This is what I try to do, but sometimes I feel like the issues I bring up are dumb…Don’t sweat it. This is another thing I have found, is that it seems that the BSD community is more helpful and friendly than the Linux community. I was on the Debian User mailing list for over 10 years. Finally, in 2014, I had to leave because of the constant flame wars becoming more prevalent than actual helpful posts. The Arch community has a reputation as being elitist as well.
That is something that they are currently working hard on in TrueOS. They have pretty much completed the transition to OpenRC, and now are working on the video stuff.
That is exactly what I did with my TrueOS installation. I’m running KDE on Xorg with all of the same apps I had on Linux. But the reason I started dabbling with it is that the nonsensical changes to the way basic tools work, and the systemd team’s stated desire to “own everything between the kernel and the application layer.” And then, the advantages of ZFS was what really kept me there.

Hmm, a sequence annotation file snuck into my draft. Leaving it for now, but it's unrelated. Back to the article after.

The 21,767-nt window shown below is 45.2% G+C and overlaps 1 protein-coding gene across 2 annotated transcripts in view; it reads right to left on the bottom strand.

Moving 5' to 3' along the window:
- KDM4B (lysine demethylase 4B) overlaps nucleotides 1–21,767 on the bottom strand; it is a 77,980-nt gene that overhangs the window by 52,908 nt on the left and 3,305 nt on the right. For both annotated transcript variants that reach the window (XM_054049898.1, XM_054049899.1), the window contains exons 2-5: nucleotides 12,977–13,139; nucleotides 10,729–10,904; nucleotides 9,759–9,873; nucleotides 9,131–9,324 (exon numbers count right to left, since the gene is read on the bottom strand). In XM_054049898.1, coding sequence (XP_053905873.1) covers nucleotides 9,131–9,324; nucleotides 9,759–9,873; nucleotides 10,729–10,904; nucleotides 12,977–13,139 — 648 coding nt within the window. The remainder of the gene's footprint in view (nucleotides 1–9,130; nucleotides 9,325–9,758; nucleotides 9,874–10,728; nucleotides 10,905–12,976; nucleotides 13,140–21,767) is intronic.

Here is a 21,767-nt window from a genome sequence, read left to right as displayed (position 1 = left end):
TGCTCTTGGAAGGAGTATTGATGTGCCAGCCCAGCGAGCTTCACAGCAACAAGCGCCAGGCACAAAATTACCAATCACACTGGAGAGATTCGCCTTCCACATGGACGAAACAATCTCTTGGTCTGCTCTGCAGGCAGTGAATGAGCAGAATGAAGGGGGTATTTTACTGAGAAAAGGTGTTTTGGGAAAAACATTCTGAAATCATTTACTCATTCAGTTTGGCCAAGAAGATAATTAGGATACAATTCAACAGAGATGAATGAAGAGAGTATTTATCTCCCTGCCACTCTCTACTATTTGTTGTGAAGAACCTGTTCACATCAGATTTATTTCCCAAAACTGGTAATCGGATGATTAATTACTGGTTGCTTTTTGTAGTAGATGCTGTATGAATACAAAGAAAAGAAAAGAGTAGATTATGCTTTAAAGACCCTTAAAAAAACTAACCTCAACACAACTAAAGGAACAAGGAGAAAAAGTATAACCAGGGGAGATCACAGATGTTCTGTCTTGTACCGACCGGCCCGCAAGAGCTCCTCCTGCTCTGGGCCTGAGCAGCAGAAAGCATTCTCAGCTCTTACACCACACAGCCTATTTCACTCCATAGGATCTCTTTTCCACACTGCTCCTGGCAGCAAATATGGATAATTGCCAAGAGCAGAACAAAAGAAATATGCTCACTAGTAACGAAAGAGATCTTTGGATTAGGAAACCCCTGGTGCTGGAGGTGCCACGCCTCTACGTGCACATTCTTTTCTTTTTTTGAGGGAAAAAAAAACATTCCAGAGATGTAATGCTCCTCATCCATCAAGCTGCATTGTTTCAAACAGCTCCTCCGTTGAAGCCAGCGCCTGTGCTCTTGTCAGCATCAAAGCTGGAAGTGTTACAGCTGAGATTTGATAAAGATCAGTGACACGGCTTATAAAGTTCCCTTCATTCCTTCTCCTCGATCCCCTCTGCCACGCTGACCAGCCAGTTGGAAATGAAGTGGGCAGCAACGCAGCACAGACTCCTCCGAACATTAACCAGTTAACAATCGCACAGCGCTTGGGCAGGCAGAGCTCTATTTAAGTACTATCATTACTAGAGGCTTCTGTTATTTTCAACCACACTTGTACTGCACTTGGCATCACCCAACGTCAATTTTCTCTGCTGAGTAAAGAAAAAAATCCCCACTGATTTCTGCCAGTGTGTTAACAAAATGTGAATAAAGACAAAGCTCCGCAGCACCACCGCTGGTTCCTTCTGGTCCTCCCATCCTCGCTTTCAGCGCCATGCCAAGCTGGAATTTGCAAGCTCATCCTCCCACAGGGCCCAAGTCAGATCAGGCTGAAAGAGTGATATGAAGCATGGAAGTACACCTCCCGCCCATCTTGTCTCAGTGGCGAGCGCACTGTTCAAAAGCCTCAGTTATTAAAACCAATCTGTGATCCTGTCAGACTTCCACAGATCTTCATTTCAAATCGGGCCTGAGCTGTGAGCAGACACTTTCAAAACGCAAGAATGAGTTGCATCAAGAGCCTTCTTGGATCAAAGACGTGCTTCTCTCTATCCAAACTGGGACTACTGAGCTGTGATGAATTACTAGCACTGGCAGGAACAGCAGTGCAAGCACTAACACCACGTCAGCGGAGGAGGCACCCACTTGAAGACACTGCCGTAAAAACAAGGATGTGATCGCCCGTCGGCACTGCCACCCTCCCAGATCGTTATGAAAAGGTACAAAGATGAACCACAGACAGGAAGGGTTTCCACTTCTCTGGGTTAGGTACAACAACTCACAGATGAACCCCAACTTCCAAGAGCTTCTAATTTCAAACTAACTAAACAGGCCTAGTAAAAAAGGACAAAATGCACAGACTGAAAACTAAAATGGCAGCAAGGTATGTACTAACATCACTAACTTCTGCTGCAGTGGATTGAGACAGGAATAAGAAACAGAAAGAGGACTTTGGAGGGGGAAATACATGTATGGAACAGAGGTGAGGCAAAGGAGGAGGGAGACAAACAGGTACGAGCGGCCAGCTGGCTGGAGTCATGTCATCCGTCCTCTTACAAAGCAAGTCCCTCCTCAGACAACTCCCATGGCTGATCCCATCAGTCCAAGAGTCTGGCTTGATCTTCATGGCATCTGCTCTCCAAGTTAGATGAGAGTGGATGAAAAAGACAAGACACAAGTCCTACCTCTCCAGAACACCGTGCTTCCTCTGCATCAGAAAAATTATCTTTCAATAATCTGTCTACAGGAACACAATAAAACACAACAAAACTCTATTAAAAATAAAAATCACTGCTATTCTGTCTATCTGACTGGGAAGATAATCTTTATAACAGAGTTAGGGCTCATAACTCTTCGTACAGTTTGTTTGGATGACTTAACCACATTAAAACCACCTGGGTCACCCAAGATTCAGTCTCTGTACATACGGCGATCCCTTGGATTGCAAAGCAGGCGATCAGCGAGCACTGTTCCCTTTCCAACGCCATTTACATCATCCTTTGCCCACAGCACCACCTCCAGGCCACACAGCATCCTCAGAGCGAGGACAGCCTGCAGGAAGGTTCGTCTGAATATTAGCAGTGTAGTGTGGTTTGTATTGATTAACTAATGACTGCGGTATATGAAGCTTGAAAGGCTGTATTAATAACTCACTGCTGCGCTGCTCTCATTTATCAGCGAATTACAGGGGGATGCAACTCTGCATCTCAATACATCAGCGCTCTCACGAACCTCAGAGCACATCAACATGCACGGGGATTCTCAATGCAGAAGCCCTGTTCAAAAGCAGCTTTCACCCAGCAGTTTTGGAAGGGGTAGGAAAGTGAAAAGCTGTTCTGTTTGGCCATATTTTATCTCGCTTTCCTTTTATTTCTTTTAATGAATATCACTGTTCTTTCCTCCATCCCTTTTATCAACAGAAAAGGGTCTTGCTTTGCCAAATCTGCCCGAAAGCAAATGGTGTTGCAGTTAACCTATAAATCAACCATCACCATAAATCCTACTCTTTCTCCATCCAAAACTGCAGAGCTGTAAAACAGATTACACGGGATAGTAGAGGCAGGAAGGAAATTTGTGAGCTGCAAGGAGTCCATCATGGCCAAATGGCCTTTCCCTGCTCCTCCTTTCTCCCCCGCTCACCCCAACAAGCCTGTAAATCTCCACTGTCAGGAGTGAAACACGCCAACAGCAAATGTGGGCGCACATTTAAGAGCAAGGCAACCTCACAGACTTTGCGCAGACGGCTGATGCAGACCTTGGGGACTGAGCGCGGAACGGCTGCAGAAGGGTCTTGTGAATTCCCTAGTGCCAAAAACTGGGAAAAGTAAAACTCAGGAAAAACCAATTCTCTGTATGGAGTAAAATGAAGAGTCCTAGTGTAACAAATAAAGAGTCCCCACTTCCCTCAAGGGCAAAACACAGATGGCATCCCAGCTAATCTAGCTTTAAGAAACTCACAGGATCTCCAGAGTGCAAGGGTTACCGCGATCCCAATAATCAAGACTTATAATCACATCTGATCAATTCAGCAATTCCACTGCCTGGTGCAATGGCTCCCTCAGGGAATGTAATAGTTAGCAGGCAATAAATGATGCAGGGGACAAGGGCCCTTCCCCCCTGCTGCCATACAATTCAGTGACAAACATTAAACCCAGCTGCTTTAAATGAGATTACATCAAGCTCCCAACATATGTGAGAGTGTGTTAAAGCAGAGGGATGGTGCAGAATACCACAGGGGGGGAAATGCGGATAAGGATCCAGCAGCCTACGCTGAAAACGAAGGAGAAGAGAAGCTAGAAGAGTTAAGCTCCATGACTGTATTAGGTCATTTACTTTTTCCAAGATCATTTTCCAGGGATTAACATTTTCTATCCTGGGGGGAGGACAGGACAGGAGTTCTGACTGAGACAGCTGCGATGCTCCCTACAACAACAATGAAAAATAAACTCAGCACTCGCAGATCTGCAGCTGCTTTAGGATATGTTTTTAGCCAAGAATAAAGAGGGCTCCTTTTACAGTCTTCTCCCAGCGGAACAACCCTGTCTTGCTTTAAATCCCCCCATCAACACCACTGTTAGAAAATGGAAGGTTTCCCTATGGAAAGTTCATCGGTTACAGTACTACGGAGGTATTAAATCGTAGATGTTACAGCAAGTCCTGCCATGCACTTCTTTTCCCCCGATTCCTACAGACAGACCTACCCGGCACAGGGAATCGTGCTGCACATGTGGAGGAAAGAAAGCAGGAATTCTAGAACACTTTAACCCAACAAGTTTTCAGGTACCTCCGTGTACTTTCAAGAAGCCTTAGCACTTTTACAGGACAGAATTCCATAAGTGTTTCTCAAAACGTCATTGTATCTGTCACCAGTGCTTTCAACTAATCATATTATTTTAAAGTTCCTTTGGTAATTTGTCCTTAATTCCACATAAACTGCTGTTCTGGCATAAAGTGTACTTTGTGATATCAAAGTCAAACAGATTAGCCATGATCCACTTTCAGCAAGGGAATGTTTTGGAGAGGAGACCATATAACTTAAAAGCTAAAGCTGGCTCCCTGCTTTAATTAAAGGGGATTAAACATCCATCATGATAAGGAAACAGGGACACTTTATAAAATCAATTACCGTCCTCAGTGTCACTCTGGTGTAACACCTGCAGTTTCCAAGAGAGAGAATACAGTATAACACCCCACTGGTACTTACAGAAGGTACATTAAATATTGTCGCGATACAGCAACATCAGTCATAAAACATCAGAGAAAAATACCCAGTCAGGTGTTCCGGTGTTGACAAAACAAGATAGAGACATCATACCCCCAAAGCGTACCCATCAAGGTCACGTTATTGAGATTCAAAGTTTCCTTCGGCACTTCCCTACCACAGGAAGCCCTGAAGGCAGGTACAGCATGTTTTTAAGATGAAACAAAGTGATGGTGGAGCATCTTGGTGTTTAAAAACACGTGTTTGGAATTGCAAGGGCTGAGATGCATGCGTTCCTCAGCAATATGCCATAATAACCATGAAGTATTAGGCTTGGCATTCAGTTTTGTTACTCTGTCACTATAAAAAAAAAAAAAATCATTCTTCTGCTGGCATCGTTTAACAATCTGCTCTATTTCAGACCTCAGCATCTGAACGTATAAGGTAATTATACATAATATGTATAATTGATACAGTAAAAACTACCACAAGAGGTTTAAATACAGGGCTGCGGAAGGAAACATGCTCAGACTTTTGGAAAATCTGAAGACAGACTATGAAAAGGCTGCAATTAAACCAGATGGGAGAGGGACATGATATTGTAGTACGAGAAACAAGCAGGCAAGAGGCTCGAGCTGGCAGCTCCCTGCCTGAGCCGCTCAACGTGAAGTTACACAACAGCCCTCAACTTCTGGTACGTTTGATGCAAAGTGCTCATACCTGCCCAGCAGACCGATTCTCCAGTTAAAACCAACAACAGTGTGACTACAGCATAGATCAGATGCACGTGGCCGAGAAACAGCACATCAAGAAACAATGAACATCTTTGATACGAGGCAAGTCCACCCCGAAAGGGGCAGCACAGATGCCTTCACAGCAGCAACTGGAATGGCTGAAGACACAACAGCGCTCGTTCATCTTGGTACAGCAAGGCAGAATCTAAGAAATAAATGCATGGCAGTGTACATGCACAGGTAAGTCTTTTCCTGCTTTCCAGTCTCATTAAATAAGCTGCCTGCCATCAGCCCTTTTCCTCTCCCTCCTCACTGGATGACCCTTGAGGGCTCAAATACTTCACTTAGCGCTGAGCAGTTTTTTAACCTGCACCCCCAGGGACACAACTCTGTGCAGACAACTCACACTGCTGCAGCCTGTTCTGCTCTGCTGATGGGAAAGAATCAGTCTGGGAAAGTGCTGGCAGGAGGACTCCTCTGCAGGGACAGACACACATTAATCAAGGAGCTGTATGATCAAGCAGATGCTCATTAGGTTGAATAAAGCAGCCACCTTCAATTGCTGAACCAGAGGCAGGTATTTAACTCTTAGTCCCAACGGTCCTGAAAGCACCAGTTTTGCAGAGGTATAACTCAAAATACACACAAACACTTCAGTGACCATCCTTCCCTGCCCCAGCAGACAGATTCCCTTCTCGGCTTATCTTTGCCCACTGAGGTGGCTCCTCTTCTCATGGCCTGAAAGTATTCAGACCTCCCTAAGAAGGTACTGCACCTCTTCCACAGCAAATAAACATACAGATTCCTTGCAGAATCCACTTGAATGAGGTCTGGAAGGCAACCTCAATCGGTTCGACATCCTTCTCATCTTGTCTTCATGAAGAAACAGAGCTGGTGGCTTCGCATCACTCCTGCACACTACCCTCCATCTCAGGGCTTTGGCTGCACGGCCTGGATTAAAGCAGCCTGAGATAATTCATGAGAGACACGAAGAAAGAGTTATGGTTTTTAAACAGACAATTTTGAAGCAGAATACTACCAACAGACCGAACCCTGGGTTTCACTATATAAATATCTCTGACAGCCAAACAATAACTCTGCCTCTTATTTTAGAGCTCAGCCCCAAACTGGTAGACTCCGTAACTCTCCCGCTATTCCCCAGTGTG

That’s a shame, though I have the impression when communities get too big and their purpose is too broad - they stop functioning properly as communities, just as windows or OSX users don’t necessarily have much in common.
As for Arch community being elitist, while I didn’t have a lot of contract, I always found them to be reasonable (mainly dealt with their package maintainers though IRC and issue tracker).
Right, I’m aware of this, the point is that its behind and that this isn’t a new thing. Often some technology comes out on Linux, and its some time before the BSD’s get it… and even when its supported. The support may be worse simply because not as many people are using it and reporting bugs.
The issue I pointed out before is an example of this: FreeBSD supports QT5, but I couldn’t get a QT5 application past the library configuration stage because of some non-trivial problem with CMake.
(If someone reading this post is curious, this is the QT5 application I was trying to build).
Which means he’s more of a FreeBSD user than someone running Linux or Windows
I have heard on more than one occasion, that the response to someone’s question would be RTFM! That is what I meant by elitist.